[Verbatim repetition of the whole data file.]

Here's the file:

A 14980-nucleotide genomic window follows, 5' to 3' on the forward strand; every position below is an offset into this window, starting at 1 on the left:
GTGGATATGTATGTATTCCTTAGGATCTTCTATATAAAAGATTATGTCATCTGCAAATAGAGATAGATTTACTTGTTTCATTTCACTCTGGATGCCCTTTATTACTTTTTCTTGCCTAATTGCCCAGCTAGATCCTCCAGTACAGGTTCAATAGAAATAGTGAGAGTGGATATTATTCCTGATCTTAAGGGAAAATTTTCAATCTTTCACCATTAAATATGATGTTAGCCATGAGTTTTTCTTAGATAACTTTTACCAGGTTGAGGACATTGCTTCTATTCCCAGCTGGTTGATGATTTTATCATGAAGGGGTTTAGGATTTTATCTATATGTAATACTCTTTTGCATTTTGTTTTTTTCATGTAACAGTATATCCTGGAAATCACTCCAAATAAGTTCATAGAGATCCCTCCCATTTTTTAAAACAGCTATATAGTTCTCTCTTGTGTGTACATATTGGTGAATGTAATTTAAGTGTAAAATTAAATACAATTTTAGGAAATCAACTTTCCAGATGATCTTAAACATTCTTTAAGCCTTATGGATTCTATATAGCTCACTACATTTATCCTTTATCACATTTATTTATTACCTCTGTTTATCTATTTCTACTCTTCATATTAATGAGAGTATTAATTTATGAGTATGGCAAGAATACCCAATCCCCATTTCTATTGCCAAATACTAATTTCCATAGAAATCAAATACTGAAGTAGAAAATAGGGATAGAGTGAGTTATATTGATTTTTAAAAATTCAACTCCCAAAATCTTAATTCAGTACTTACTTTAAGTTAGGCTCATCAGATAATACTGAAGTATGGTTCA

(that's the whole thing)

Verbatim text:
A 14980-nucleotide genomic window follows, 5' to 3' on the forward strand; every position below is an offset into this window, starting at 1 on the left:
GTGGATATGTATGTATTCCTTAGGATCTTCTATATAAAAGATTATGTCATCTGCAAATAGAGATAGATTTACTTGTTTCATTTCACTCTGGATGCCCTTTATTACTTTTTCTTGCCTAATTGCCCAGCTAGATCCTCCAGTACAGGTTCAATAGAAATAGTGAGAGTGGATATTATTCCTGATCTTAAGGGAAAATTTTCAATCTTTCACCATTAAATATGATGTTAGCCATGAGTTTTTCTTAGATAACTTTTACCAGGTTGAGGACATTGCTTCTATTCCCAGCTGGTTGATGATTTTATCATGAAGGGGTTTAGGATTTTATCTATATGTAATACTCTTTTGCATTTTGTTTTTTTCATGTAACAGTATATCCTGGAAATCACTCCAAATAAGTTCATAGAGATCCCTCCCATTTTTTAAAACAGCTATATAGTTCTCTCTTGTGTGTACATATTGGTGAATGTAATTTAAGTGTAAAATTAAATACAATTTTAGGAAATCAACTTTCCAGATGATCTTAAACATTCTTTAAGCCTTATGGATTCTATATAGCTCACTACATTTATCCTTTATCACATTTATTTATTACCTCTGTTTATCTATTTCTACTCTTCATATTAATGAGAGTATTAATTTATGAGTATGGCAAGAATACCCAATCCCCATTTCTATTGCCAAATACTAATTTCCATAGAAATCAAATACTGAAGTAGAAAATAGGGATAGAGTGAGTTATATTGATTTTTAAAAATTCAACTCCCAAAATCTTAATTCAGTACTTACTTTAAGTTAGGCTCATCAGATAATACTGAAGTATGGTTCA